Research School Network: 10 Ways to Support Reading Making progress using reading strategies


10 Ways to Support Reading

Making progress using reading strategies

by Sandringham Research School
on the

Annabel Brown, Research School Director

We all know that there is a marked gap between disadvantaged students’ attainment and their peers and the recent Education Endowment Fund (EEF) data shows us how the pandemic has widened the gap further.

Attainment gaps in year 2 over time*

Reading Strategies 1 Covid attainment gaps 2 May 22
Fig 1. EEF Best evidence on impact of COVID-19 on pupil attainment

Students lacked the technology that was necessary to attend lessons, many had little parental support and finding a quiet, productive environment in which to work was hard to access, as families lived on top of each other working from home.

Despite their best efforts I found that many students were distracted by their surroundings. One particularly diligent student turned on her microphone to ask me a question from her kitchen and the noise was manic; music blared in the background, her brothers talked across her, pots and pans were banging as someone made lunch and I struggled to hear her question. It would be hard for anyone trying to work in such an environment, let alone our young people.

Thankfully those times have passed, and since being back in the classroom, schools have been working furiously to plug educational gaps, often using the EEF’s Tiered Model of targeted academic support and interventions, investment in high-quality teaching and employing wider strategies to engage their learners. High staff absenteeism due to Covid has made progress even harder and the EEF’s new publication, The Impact of COVID-19 on Learning: A review of the evidence’, explains how a recent study (DfE, 2022) found that in secondary reading, learning losses have increased since the end of the 2021 summer term”.

So, what does the evidence say are the best bets for closing the reading gap’?

As an English teacher, seeing that reading comprehension strategies could have a positive effect of up to 7+ months in Secondary Schools based on evidence from 141 studies was pleasing, but how can schools implement these strategies across the curriculum?

Below are 10 ways schools can support students’ reading comprehension taking from the Improving Literacy in Secondary Schools Guidance Report:

Provide targeted vocabulary instruction in every subject (Recommendation 2)
1.Train students to access academic language for different subjects; engage in academic talk, support academic writing, and make academic reading accessible.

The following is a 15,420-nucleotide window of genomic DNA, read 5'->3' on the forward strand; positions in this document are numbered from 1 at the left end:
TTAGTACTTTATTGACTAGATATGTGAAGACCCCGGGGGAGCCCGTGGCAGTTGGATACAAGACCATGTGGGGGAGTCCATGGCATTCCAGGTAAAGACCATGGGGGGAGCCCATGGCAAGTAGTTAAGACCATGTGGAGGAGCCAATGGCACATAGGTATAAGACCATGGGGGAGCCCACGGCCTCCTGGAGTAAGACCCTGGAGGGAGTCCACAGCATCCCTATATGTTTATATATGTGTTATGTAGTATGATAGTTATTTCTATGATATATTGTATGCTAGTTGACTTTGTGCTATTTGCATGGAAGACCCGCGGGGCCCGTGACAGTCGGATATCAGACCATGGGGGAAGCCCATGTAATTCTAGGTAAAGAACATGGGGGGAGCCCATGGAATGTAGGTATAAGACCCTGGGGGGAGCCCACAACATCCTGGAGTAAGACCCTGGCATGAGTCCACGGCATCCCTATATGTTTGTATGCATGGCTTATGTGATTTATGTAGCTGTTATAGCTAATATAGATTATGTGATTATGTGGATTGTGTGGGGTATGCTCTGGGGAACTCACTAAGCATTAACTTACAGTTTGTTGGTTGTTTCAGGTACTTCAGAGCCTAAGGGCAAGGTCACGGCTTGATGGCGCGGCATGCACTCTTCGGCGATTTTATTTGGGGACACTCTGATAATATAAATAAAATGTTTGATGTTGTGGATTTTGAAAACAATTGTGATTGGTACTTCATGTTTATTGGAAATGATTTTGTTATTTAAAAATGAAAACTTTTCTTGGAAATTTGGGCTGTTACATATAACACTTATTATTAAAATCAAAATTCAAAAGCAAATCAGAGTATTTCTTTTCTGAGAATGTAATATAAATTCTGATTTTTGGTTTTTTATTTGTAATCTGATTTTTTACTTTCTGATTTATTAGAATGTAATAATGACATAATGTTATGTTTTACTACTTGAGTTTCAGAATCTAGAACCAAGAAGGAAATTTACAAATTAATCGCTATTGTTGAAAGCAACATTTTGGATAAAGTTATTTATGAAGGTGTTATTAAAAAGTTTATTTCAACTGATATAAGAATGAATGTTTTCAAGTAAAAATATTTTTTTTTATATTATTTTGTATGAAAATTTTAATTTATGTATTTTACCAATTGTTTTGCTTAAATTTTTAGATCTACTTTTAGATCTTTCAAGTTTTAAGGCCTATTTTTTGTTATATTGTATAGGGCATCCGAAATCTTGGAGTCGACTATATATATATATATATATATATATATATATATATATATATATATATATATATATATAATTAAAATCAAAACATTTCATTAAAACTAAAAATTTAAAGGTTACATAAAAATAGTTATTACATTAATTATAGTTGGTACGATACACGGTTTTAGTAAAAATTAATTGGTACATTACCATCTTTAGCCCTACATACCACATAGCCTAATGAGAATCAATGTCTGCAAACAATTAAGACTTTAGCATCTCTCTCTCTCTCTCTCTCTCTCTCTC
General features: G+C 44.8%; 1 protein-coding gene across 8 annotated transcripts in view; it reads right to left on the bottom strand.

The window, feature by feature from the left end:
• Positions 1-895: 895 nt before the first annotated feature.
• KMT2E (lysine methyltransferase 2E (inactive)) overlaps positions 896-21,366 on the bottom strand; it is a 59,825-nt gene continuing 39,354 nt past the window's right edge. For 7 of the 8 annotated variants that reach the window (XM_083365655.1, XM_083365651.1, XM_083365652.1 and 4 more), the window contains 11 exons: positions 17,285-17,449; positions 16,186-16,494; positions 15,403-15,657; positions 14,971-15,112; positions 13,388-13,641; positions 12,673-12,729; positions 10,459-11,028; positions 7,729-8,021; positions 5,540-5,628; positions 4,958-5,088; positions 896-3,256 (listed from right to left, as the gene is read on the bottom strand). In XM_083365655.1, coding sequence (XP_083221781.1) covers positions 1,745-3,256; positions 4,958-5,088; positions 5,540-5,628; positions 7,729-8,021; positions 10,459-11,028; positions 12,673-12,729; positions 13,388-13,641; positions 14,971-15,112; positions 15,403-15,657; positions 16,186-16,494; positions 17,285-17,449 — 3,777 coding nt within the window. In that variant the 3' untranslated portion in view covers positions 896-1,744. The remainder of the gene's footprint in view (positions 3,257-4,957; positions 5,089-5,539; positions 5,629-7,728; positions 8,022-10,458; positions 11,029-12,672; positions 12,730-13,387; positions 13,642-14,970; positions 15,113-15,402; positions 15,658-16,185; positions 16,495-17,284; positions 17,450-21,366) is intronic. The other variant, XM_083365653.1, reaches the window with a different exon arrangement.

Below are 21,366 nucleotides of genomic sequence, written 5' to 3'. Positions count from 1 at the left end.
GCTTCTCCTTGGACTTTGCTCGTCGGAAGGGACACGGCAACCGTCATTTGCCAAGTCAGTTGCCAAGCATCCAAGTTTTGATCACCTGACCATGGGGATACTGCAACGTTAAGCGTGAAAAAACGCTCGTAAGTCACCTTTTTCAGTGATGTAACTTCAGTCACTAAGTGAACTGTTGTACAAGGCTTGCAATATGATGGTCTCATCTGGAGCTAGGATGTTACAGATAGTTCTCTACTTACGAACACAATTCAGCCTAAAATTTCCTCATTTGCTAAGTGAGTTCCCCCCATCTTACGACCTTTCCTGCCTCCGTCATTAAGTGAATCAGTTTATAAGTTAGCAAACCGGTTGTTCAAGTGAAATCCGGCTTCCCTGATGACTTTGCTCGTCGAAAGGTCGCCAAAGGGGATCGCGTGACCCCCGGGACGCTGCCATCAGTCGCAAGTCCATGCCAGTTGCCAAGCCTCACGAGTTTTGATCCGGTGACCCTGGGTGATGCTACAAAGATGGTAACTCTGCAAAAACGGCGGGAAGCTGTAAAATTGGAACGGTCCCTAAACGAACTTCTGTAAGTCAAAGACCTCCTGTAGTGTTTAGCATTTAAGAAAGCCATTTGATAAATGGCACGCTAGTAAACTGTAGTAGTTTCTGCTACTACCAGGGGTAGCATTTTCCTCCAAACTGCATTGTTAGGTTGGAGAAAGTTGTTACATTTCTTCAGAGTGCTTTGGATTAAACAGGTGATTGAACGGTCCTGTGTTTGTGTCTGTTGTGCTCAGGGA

2. Ensure that both teachers and students understand the three Tiers of Vocabulary and how to use the tiers to support identification of key words to bolster students’ vocabulary.

Tiers of Vocabulary

Reading Strategies 2 Tiers of Vocab May 22
Fig 2. EEF Improving Literacy in Secondary Schools Guidance Report

3. Graphic organisers such as the Frayer Model can help students to break down and understand complex vocabulary:

Reading Strategies 3 Graphic Organisers May 22
Fig 3. Alex Quigley’s example of the Frayer Model

4. Setting up low stakes quizzing supports students’ understanding of subject specific vocabulary and allows teachers to assess their progress.

Develop students’ ability to read complex academic texts (Recommendation 3)

5. Activate students’ prior knowledge before reading a text to support comprehension, by retrieving their previous understanding.

6. Make predictions, ask questions, clarify, and summarise texts students read, allowing students to monitor their own comprehension.

Reading Strategies 4 Reciprocal Reading May 22
Fig. 4 The Reciprocal Reading Approach from Improving Literacy in Secondary Schools Guidance Report

Combine writing instruction with reading in every subject (Recommendation 5)

7. Write before reading. Ask students to note down what they already understand about the text or create a list of questions they have about the reading.

8. Annotating, underlining, highlighting, and making notes, allows students to identify key information or features in the text.

9. A short summary sentence or paragraph about a text enables students to think more carefully about the meaning and allows teachers and students to monitor their understanding.

10. We often find ways that students make mistakes in our subjects, and by anticipating common misconceptions, we can reduce the likelihood of them becoming an issue or a stumbling block for students.

Each of these strategies used alone can support progress in reading but a whole school approach to literacy is far more effective for our students. The EEF importantly notes that, supporting struggling readers is likely to require a coordinated effort across the curriculum and a combination of approaches… No particular strategy should be seen as a panacea, and careful diagnosis of the reasons why an individual pupil is struggling should guide the choice of intervention strategiesEEF Toolkit.

To hear more about these strategies and discover more tips on supporting your students you can sign up to our Improving Secondary Literacy Course on 21st June.

Useful references:

  1. Improving Literacy in Secondary Schools
  2. Reading comprehension strategies
  3. NEW: Pandemic adversely affected young children’s development, with fewer reaching expected levels by the end of reception class
  4. Best evidence on impact of COVID-19 on pupil attainment

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